The only thing we do have going for us is that we’re already bombing targets all over Syria. Although I’d suspect that this site would be far trickier from an air defense perspective, it might not push the diplomatic envelope so far to bomb one more site in Syria.

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If S. Korea’s missile defense worries China, just wait till the neighbors start nuking up.

The deployment of ballistic missile defense systems around North Korea by the United States and its allies could be an effective way to change China’s strategic thinking about Pyongyang, a U.S. congressional report said.

The Congressional Research Service made the point in a recent report, “North Korea: U.S. Relations, Nuclear Diplomacy, and Internal Situation,” saying Beijing would find it not in its national interest if provocative actions by the North lead to increased military deployments in the region. [Yonhap]

Here’s the full report, which touches on a series of topics of interest to OFK readers, including refugees, human rights, proliferation, and North Korea’s support for terrorists. The money quote is more subtle than Yonhap’s characterization:

As part of the efforts by the United States and its allies to change China’s strategic thinking about North Korea, the BMD deployments may have an impact. Chinese media made the Patriot deployments a major part of their coverage of the April 2012 launch. A subtext to those reports was that North Korea’s actions are feeding military developments in Asia that are not in China’s interests. Many observers, particularly in the United States and Japan, argue that continued North Korean ballistic missile development increases the need to bolster regional BMD capabilities and cooperation.

China’s concern about South Korean missile defenses is also one of the best arguments for a more permissive approach to South Korea’s long-standing desire to close its own nuclear fuel cycle. The countervailing concern is that South Korea will acquire nuclear weapons. Unless an Asia-Pacific Treaty Organization is in our near future—and I don’t think it is—it’s not a concern I share.

A nuked-up South Korea would be a far better deterrent to Pyongyang than the so-called “U.S. nuclear umbrella.” I can see why an impulsive young leader in Pyongyang might calculate that the Pentagon wouldn’t pull the trigger if it called our bluff. I wouldn’t.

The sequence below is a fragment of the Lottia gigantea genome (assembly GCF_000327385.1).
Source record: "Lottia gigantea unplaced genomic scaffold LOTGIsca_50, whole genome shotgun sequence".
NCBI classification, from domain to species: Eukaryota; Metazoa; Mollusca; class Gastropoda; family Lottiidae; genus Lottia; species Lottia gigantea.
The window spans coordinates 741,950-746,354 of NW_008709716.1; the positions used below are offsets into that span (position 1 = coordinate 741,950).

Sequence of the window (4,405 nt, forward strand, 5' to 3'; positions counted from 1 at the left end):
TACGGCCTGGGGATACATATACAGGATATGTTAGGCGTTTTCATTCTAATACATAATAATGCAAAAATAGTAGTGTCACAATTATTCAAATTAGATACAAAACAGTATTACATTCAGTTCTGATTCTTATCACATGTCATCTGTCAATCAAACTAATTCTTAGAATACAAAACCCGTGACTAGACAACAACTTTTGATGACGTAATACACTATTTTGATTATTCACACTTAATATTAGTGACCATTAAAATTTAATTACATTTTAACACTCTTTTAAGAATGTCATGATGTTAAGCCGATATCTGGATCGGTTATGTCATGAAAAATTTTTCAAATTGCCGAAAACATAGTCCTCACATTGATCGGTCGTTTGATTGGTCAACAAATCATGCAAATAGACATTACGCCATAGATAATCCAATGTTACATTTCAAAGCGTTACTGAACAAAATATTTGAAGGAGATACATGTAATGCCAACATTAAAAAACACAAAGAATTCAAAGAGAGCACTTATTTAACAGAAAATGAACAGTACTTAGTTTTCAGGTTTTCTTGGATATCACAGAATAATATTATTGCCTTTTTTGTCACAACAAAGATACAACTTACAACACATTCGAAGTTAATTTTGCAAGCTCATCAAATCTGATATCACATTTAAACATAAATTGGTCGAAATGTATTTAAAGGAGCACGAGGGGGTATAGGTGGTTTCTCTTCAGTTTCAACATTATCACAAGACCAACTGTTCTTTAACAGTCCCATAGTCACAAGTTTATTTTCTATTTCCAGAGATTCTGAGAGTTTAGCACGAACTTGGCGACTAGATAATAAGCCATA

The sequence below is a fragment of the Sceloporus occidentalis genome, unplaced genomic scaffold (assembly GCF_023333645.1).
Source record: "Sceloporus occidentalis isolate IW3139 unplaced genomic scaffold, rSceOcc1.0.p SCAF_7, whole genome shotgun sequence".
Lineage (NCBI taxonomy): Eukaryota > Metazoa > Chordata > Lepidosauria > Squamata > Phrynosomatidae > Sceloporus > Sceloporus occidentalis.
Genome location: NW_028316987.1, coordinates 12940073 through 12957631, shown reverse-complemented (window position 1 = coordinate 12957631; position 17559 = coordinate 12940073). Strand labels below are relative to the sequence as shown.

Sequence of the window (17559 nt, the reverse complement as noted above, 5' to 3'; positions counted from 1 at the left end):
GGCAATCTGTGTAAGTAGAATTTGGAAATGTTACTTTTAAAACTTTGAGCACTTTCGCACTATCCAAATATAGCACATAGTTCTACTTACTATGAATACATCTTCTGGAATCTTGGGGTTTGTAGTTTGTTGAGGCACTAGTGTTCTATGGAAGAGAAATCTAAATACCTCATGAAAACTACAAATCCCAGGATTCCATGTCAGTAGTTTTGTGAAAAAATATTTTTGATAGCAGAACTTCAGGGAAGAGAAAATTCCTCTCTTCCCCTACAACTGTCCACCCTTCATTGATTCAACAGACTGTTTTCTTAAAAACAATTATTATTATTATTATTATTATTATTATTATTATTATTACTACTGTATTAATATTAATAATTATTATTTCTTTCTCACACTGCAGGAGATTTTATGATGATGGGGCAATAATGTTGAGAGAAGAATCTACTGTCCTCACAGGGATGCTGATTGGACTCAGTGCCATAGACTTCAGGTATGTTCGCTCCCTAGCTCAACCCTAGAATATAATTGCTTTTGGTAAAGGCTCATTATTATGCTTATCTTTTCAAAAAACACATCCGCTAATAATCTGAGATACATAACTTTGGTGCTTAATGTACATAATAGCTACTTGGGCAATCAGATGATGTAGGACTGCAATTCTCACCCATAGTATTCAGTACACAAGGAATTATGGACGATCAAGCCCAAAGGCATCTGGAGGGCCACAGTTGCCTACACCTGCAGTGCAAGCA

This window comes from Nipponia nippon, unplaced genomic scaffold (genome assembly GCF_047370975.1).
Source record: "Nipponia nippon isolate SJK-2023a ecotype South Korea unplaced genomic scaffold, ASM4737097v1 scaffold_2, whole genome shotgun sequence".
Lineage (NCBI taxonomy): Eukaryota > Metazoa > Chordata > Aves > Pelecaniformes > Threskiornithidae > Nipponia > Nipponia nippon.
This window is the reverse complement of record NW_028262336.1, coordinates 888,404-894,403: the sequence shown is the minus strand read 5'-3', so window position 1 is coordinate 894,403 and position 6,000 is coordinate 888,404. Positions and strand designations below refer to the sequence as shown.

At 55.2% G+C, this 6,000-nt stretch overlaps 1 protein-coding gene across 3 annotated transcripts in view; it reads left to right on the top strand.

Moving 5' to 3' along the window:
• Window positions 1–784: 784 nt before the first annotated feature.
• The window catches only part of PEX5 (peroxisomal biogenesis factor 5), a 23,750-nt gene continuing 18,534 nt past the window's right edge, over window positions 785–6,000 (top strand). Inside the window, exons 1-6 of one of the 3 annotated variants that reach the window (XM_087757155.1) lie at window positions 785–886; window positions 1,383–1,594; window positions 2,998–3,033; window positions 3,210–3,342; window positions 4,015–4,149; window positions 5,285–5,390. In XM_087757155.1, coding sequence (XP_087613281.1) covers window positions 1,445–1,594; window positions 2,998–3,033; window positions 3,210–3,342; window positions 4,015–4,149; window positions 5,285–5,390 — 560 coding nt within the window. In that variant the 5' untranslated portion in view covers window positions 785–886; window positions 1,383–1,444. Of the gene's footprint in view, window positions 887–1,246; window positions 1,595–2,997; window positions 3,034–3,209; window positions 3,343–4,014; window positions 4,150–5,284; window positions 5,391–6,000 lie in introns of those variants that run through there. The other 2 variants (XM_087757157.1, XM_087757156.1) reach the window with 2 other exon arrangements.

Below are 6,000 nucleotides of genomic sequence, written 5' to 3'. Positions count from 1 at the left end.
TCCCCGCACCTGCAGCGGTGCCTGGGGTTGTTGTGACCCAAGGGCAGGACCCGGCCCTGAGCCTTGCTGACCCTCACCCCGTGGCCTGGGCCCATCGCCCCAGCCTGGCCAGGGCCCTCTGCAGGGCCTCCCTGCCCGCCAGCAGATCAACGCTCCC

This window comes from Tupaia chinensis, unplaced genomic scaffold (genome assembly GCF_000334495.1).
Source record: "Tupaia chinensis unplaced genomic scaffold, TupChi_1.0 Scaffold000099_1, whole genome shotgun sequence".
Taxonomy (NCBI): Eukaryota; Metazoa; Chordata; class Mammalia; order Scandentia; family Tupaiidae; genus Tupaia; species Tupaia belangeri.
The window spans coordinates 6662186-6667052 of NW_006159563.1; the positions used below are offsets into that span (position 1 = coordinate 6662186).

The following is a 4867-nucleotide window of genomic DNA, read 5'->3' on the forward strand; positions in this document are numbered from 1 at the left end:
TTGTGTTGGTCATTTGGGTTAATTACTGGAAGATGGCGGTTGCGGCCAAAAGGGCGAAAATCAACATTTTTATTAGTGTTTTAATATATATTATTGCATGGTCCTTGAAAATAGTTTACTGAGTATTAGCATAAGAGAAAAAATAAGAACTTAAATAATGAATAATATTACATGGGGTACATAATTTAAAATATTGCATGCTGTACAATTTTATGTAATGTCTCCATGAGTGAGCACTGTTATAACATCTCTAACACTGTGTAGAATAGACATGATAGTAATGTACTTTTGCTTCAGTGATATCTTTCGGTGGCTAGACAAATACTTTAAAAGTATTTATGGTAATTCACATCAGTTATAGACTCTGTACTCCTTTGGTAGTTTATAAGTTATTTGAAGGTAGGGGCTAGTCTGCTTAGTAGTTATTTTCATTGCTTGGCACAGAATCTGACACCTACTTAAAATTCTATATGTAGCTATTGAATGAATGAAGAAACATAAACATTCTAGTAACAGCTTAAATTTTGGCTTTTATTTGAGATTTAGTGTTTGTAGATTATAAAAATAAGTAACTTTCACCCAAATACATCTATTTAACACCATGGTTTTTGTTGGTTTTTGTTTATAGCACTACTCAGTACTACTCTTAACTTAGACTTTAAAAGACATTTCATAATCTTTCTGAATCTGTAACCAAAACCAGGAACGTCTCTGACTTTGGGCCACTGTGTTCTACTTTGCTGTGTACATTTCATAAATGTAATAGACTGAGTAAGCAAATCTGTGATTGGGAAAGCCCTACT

China must be concerned about the possibility that South Korea, Japan, and Taiwan would be insecure enough about U.S. power to acquire their own nuclear weapons. They have every reason to be insecure. If the choice is between nuking up and getting rolled by China, we’ll soon see how much they value their freedom and their independence.

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Bruce Bechtol on the John Batchelor show

The title: North Korea and Regional Security in the Kim Jong-un Era: A New International Security Dilemma.

When you’re done with that, Bechtol has written a paper arguing that North Korea’s proliferation activity (contrary to some views) is increasing, and discusses ways to disrupt it. One of the many tragic consequences of the Syrian Civil War is that it has increased an old customer’s demand for North Korea’s wares.

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In 2006, Ashton Carter called for blowing up a N. Korean missile on the launch pad

At the time, I wasn’t especially enthusiastic about the idea, and I’m still not enthusiastic about it today, but had I known then that George W. Bush and Barack Obama would let things get to where they’ve gotten today, I might have agreed with the idea of an aerial intercept.

One thing we know about Ashton Carter is that he talks a good game.

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I heard Obama told Putin that Kim Jong Un was too big a wuss to test a nuke to punish the U.N.

Before the committee voted Tuesday, North Korea warned that it might retaliate with further nuclear tests. Trying to punish it over human rights “is compelling us not to refrain any further from conducting nuclear tests,” said Choe Myong Nam, a North Korean foreign-ministry adviser for U.N. and human rights issues, according to the Associated Press. [Washington Post, Anna Fifield]

Oh, dear God, please, please do this.